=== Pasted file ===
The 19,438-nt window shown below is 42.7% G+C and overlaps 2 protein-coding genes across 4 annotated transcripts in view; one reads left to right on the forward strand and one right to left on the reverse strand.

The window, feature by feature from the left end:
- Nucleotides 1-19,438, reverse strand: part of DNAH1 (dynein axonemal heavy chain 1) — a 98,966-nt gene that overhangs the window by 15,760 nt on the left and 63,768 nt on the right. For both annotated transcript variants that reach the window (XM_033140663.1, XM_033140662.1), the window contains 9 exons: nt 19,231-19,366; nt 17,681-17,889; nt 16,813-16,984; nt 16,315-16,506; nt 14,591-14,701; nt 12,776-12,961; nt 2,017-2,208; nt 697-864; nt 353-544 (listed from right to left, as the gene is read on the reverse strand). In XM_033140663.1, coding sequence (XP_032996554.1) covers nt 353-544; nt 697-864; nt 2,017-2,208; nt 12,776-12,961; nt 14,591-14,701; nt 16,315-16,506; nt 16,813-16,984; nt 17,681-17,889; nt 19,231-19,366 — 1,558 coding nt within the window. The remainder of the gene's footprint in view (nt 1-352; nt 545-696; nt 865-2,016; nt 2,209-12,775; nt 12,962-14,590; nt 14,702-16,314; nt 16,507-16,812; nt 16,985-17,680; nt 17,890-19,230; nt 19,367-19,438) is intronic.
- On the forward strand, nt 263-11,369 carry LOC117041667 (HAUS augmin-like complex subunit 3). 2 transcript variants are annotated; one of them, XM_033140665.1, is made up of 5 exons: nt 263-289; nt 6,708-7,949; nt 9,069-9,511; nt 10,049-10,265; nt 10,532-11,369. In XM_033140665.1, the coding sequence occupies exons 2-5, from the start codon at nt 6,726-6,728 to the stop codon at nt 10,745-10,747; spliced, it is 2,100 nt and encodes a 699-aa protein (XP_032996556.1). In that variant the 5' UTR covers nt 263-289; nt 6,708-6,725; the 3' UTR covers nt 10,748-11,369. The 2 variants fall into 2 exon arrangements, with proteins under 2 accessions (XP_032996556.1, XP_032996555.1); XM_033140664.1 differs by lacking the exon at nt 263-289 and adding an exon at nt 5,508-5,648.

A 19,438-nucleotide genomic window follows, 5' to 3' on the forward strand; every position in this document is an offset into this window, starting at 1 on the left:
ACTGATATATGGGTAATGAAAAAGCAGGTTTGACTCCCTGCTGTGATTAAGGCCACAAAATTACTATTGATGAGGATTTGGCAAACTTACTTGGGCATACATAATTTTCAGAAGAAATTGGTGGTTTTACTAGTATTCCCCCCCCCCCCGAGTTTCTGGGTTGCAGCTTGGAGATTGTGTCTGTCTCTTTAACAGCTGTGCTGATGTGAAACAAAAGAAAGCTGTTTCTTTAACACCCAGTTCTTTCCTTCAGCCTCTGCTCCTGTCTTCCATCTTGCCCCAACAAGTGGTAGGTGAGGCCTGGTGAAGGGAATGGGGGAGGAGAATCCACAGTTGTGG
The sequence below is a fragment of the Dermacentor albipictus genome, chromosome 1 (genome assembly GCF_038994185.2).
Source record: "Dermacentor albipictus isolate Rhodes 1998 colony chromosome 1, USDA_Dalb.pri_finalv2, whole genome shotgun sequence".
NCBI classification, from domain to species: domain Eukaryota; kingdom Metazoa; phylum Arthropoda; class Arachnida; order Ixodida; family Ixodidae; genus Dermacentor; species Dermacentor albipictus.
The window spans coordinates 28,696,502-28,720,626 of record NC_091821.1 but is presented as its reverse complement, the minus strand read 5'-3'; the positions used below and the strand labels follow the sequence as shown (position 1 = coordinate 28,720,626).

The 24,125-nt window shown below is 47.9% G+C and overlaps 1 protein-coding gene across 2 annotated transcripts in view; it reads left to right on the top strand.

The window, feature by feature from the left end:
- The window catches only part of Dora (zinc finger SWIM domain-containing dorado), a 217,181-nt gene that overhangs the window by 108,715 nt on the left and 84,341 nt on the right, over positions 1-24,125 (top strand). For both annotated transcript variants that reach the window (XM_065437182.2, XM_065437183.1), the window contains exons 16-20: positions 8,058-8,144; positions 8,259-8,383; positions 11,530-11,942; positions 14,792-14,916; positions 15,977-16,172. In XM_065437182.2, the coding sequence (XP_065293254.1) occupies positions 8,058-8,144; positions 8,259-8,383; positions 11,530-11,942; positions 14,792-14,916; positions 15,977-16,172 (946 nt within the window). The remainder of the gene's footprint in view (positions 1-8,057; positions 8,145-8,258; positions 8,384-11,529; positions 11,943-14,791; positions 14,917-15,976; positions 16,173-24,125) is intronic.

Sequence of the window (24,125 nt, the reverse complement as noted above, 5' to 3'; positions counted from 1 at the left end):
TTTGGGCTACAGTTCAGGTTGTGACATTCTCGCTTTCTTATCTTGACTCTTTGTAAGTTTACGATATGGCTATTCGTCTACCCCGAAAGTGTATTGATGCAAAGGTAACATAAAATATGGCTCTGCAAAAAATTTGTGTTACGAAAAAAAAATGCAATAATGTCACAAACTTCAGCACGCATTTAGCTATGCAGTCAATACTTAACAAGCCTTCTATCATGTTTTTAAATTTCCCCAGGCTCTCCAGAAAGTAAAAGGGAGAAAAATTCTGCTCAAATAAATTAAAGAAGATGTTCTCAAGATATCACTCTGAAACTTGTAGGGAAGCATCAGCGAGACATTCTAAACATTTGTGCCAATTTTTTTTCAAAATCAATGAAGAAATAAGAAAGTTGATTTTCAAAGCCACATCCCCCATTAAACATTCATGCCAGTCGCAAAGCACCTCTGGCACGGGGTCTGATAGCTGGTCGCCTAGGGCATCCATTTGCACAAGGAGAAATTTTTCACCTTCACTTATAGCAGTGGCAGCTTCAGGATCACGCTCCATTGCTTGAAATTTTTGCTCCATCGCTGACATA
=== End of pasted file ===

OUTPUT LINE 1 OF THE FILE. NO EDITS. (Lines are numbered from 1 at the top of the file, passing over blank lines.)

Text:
The 19,438-nt window shown below is 42.7% G+C and overlaps 2 protein-coding genes across 4 annotated transcripts in view; one reads left to right on the forward strand and one right to left on the reverse strand.